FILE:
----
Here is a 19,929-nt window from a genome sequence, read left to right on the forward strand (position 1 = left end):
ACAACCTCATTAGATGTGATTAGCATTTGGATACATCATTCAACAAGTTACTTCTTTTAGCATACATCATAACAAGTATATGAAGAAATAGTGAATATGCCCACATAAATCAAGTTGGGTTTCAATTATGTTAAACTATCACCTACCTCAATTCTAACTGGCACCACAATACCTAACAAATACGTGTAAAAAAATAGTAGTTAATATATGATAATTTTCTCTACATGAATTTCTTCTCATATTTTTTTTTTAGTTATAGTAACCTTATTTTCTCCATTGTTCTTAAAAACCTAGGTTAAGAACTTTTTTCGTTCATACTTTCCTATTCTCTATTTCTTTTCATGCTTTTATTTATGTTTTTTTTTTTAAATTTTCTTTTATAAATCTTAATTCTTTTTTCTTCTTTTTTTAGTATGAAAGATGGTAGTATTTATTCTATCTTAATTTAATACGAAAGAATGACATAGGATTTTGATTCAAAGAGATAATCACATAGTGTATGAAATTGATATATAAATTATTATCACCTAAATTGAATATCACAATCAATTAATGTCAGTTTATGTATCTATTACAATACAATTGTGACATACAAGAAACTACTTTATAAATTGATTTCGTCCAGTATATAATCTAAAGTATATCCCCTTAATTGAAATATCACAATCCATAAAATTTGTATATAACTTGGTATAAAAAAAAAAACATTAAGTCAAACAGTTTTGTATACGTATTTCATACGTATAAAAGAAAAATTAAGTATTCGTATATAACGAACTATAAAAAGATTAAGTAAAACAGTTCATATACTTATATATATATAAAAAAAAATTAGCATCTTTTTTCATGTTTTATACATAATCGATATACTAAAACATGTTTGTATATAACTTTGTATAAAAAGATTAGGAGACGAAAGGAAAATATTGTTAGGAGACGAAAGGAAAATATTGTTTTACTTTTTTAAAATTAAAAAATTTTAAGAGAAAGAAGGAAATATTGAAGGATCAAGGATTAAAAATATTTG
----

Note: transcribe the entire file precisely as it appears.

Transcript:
Here is a 19,929-nt window from a genome sequence, read left to right on the forward strand (position 1 = left end):
ACAACCTCATTAGATGTGATTAGCATTTGGATACATCATTCAACAAGTTACTTCTTTTAGCATACATCATAACAAGTATATGAAGAAATAGTGAATATGCCCACATAAATCAAGTTGGGTTTCAATTATGTTAAACTATCACCTACCTCAATTCTAACTGGCACCACAATACCTAACAAATACGTGTAAAAAAATAGTAGTTAATATATGATAATTTTCTCTACATGAATTTCTTCTCATATTTTTTTTTTAGTTATAGTAACCTTATTTTCTCCATTGTTCTTAAAAACCTAGGTTAAGAACTTTTTTCGTTCATACTTTCCTATTCTCTATTTCTTTTCATGCTTTTATTTATGTTTTTTTTTTTAAATTTTCTTTTATAAATCTTAATTCTTTTTTCTTCTTTTTTTAGTATGAAAGATGGTAGTATTTATTCTATCTTAATTTAATACGAAAGAATGACATAGGATTTTGATTCAAAGAGATAATCACATAGTGTATGAAATTGATATATAAATTATTATCACCTAAATTGAATATCACAATCAATTAATGTCAGTTTATGTATCTATTACAATACAATTGTGACATACAAGAAACTACTTTATAAATTGATTTCGTCCAGTATATAATCTAAAGTATATCCCCTTAATTGAAATATCACAATCCATAAAATTTGTATATAACTTGGTATAAAAAAAAAAACATTAAGTCAAACAGTTTTGTATACGTATTTCATACGTATAAAAGAAAAATTAAGTATTCGTATATAACGAACTATAAAAAGATTAAGTAAAACAGTTCATATACTTATATATATATAAAAAAAAATTAGCATCTTTTTTCATGTTTTATACATAATCGATATACTAAAACATGTTTGTATATAACTTTGTATAAAAAGATTAGGAGACGAAAGGAAAATATTGTTAGGAGACGAAAGGAAAATATTGTTTTACTTTTTTAAAATTAAAAAATTTTAAGAGAAAGAAGGAAATATTGAAGGATCAAGGATTAAAAATATTTG